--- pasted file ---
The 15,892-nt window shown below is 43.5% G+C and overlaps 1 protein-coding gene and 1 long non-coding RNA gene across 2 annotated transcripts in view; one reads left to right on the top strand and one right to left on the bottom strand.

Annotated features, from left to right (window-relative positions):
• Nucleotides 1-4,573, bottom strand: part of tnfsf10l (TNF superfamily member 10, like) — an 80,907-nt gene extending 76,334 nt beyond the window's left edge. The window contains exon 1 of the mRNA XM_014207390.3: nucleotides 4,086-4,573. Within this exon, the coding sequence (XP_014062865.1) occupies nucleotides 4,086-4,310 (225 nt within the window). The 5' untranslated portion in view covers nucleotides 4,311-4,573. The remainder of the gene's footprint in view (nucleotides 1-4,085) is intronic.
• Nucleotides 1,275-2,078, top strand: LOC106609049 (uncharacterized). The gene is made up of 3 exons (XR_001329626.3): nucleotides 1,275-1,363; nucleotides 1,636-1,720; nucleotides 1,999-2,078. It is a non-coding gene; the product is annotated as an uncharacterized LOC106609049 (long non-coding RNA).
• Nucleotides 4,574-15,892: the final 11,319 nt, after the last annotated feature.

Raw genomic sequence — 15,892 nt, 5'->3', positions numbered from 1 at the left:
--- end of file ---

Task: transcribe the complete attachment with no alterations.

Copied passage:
The 15,892-nt window shown below is 43.5% G+C and overlaps 1 protein-coding gene and 1 long non-coding RNA gene across 2 annotated transcripts in view; one reads left to right on the top strand and one right to left on the bottom strand.

Annotated features, from left to right (window-relative positions):
• Nucleotides 1-4,573, bottom strand: part of tnfsf10l (TNF superfamily member 10, like) — an 80,907-nt gene extending 76,334 nt beyond the window's left edge. The window contains exon 1 of the mRNA XM_014207390.3: nucleotides 4,086-4,573. Within this exon, the coding sequence (XP_014062865.1) occupies nucleotides 4,086-4,310 (225 nt within the window). The 5' untranslated portion in view covers nucleotides 4,311-4,573. The remainder of the gene's footprint in view (nucleotides 1-4,085) is intronic.
• Nucleotides 1,275-2,078, top strand: LOC106609049 (uncharacterized). The gene is made up of 3 exons (XR_001329626.3): nucleotides 1,275-1,363; nucleotides 1,636-1,720; nucleotides 1,999-2,078. It is a non-coding gene; the product is annotated as an uncharacterized LOC106609049 (long non-coding RNA).
• Nucleotides 4,574-15,892: the final 11,319 nt, after the last annotated feature.

Raw genomic sequence — 15,892 nt, 5'->3', positions numbered from 1 at the left: